Almost every wide receiver on the Pittsburgh Steelers roster has something to them – something that distinguishes them from the pack and makes them unique.
JuJu Smith-Schuster is the prince of Pittsburgh with a chance to become king this season after the departure of Antonio Brown. James Washington is the quiet sophomore who many are expecting to break out in his second season. Ryan Switzer is the fun, lovable slot receiver with return game ability and Diontae Johnson is the young rookie who many are dying to see due to his route running ability.
One of the bigger unknowns to this year’s wide receiving group is perhaps the role in which one of their newest arrivals will play. Donte Moncrief, a free agent signing from the Jacksonville Jaguars is expected to help ease the loss of Brown but just who is he?
Moncrief has been billed up to be a credible vertical threat, though that aspect of his game was incredibly limited last season with the Jaguars, though to no fault of his own. After going back and tracking all 89 targets that came his way last season, a few conclusions can be made about the wide receiver.
Moncrief certainly ran his fair share of vertical routes.
The ball often fell not in Moncrief’s hands but yards away on many of his vertical routes.
Cody Kessler and Blake Bortles threw 20 passes to Moncrief that travelled at least 20 yards past the line of scrimmage last season. Out of those 20 just five were completed. On throws that travelled 30 yards past the line of scrimmage, the quarterbacks combined to go 0/8 when targeting Moncrief. Not only did the Jaguars’ quarterbacks fail to connect with their deep threat wide receiver last season, on most occasions the passes were almost uncatchable.
It should start to make sense now why Moncrief spoke volumes to Ben Roethlisberger’s talent as a major reason for why he chose to sign with the Steelers this offseason. There is good evidence to support the theory that the 25-year old wide receiver can rediscover his deep ball mojo after transitioning from the likes of Kessler and Bortles to Roethlisberger.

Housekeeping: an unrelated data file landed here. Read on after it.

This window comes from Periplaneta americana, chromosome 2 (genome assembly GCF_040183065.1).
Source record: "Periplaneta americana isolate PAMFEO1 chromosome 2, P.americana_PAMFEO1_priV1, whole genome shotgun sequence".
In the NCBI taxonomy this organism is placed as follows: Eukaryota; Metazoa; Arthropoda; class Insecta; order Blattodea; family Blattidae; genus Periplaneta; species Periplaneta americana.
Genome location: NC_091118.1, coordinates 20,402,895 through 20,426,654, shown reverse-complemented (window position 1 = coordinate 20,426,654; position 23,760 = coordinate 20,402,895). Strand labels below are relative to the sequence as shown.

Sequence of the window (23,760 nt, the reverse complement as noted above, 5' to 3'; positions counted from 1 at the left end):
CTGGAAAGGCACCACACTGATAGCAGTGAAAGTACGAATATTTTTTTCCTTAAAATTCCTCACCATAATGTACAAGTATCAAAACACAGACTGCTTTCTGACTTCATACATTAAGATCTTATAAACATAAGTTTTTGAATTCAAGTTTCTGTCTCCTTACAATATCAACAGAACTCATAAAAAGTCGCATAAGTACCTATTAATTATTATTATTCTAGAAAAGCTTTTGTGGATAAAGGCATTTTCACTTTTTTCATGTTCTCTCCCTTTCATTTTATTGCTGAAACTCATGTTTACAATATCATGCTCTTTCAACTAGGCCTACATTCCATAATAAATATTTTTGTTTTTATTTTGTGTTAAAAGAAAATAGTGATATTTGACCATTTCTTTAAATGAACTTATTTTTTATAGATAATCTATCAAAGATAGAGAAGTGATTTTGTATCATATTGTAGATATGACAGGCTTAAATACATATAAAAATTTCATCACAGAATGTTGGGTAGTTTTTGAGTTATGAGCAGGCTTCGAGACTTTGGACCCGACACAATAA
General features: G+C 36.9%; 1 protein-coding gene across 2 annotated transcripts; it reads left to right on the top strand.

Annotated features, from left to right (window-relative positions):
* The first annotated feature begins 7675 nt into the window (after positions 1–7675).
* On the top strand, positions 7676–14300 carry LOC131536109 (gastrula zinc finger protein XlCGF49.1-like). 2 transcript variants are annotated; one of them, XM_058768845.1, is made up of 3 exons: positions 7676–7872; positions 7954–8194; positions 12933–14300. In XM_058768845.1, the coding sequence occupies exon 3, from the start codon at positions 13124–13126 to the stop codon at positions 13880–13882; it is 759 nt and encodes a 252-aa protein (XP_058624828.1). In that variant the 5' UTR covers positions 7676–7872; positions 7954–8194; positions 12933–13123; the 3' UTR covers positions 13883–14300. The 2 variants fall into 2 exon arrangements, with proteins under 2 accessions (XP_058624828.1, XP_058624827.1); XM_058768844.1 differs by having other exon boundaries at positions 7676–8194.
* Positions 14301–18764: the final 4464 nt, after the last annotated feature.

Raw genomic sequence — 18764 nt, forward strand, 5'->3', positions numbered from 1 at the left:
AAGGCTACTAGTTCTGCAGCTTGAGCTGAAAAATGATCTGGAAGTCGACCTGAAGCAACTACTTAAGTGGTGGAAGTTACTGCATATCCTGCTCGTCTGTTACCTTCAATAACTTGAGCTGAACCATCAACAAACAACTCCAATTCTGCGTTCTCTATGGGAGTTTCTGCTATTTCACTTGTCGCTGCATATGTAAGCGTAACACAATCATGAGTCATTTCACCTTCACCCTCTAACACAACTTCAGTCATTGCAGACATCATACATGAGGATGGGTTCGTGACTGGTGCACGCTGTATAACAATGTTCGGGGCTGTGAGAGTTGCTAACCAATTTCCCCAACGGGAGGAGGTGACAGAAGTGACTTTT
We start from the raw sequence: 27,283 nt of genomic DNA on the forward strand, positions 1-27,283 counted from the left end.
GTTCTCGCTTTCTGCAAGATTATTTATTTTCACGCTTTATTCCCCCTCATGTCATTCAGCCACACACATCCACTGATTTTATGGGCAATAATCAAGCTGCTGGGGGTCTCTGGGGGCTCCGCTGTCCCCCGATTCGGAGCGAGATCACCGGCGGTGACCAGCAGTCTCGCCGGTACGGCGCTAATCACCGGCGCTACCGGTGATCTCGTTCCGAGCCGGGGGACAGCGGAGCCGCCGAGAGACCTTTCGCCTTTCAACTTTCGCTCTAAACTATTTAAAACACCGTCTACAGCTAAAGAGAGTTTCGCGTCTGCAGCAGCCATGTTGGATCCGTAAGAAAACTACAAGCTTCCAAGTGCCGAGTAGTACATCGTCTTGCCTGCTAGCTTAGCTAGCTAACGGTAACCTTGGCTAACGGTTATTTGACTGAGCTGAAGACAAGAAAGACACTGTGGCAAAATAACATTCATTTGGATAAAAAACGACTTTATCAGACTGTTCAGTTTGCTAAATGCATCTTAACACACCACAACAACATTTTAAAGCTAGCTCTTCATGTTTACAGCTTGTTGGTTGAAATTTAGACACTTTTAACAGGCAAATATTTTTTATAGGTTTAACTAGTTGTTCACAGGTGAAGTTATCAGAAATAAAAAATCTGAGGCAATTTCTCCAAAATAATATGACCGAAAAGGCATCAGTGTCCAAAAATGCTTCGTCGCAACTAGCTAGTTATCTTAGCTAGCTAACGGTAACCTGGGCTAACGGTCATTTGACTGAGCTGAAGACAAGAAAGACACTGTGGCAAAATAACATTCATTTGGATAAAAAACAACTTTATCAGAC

Roethlisberger has been one of the NFL’s most feared deep ball quarterbacks since his arrival in the league fifteen years ago. According to Roto Underworld, no quarterback has thrown more deep passes than Roethlisberger over the last two seasons, which means that Moncrief will certainly get his fair shot at being the team’s new deep threat. He will also get the chance to cash in on all those deep balls as the Steelers’ quarterback threw 15 deep pass touchdowns last season, tied for the most in the NFL according to Pro Football Focus.
So, the Steelers’ quarterback loves to throw the deep ball but is he accurate? Thanks to our own charting, I went back and looked at every Roethlisberger pass that travelled more than 20-yards past the line of scrimmage last season.
Roethlisberger attempted a whopping 82 pass attempts that went 20 yards past the line of scrimmage and completed 26 of them, good for a 31.7 completion percentage.
Moncrief was not allowed to do what he does best last season as his quarterbacks severely limited his vertical ability but a move to Pittsburgh should help the veteran receiver reclaim his deep ball identity in the Steelers’ receiving room.
The Steelers have their alpha in Smith-Schuster and a handful of other underneath options in the receiving room. And now by linking up Moncrief with one of the NFL’s better deep ball passers in Roethlisberger, the team will get their vertical threat as well.